Ribeiro had a fantastic transition and led the athletes out of T1 and onto the roads that were in places still quite wet. The first lap seemed to have gone OK but then it happened. De Crook was in the lead group, “The swim was great and I was first out of the water. On the bike I was able to get to ride in the lead group and on the first climb my legs felt good and I thought this was going to be a good race. Sadly, due to the rain there was a patch on the road where the zebra crossing was that was as slippery as ice. I was leading at this point and I was first to go down. I got back up but then saw that the rear mech was smashed and that meant a DNF. Really hacked off about this but must be positive and look forwards to Melilla next weekend.”

The crashes made the rest of the pack race more cautiously. Well-placed still was the race favourite. The leading group of six, worked hard and were making Ribeiro dig deep to hang on. In the meantime, Denmark’s Alberte Kjær Pedersen rode carefully and managed to stay out of trouble. She was however in the chase pack.

Ribeiro, spurred on by the crowds, stayed with the leaders and to the delight of the Russian supporters around the course, a careful and tactical ride from Ekaterina Matiukh saw her come into T2 with a clear lead.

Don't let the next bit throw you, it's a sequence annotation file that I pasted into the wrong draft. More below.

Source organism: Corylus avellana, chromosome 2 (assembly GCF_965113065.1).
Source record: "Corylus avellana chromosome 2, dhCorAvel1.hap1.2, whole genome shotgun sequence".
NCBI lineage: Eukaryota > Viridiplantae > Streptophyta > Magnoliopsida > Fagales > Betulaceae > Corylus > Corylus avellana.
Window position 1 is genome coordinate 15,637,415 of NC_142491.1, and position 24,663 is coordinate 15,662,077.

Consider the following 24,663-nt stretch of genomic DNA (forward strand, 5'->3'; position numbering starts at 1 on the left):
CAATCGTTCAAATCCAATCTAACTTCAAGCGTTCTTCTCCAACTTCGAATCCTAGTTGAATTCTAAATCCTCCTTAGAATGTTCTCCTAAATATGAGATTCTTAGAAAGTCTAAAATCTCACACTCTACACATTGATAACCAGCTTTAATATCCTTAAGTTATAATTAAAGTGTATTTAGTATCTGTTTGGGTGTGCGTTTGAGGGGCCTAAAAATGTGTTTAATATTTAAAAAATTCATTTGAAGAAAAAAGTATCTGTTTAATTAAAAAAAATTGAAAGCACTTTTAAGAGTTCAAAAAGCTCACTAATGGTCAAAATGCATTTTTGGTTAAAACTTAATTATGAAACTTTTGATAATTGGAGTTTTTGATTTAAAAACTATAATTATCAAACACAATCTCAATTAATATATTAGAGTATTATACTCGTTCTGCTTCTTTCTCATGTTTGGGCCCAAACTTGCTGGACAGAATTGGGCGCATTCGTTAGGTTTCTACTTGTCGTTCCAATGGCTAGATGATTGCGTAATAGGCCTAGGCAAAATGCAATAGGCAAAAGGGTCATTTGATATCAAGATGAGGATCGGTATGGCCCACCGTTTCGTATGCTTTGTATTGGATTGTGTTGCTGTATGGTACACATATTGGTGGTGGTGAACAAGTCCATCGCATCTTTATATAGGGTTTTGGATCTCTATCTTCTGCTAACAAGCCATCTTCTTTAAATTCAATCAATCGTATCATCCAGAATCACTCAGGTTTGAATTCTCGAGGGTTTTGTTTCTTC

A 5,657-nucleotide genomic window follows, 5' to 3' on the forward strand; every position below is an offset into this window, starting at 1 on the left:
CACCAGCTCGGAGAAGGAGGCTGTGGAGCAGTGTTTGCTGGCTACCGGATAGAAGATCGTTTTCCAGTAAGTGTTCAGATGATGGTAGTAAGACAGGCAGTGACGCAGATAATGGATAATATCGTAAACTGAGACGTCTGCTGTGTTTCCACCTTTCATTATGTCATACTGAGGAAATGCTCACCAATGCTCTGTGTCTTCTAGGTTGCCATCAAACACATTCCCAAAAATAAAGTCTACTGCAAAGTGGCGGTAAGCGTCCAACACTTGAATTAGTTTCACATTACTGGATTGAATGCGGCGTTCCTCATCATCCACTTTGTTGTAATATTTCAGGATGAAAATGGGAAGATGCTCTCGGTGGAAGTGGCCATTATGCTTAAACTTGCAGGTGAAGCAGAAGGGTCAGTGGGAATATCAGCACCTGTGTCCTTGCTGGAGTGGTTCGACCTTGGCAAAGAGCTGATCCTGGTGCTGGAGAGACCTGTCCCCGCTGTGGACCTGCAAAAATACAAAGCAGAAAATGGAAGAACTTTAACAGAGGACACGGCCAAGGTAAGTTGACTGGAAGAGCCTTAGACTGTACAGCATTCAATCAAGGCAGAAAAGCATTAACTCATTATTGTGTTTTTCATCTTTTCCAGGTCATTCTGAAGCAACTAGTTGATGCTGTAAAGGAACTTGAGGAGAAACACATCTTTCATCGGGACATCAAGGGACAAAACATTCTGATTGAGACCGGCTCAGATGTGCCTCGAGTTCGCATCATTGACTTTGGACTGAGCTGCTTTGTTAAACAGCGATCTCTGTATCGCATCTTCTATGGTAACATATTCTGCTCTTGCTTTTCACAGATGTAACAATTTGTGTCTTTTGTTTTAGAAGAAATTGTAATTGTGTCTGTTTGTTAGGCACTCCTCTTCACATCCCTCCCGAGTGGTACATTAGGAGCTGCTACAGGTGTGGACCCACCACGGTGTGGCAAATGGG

Behind her it was Kjær Pedersen leading them in and within that group the very fast-running Beaugrand. McDonald led the chase but soon Beaugrand was in her stride and leading the race. The sunshine came out, too late for the crashed cyclists, but it was a welcome bit of warmth and brought out more crowds. Matiukh was caught but was holding on to 2nd. Kjær Pedersen was behind her and hoping to catch and perhaps take silver but behind them Ribeiro was running stride for stride with GB’s Kate Waugh.

Beaugrand had done enough. Nobody could match her run pace and with a 16:59 she took the title with a ten second margin. Behind and with a final kick, it was silver to GB’s Waugh with Kjær Pedersen taking a well-deserved bronze just ahead of Matiukh. Ribeiro delighted the crowds and showed her federation that, on the say, in tough conditions, she was the best Portuguese athlete there.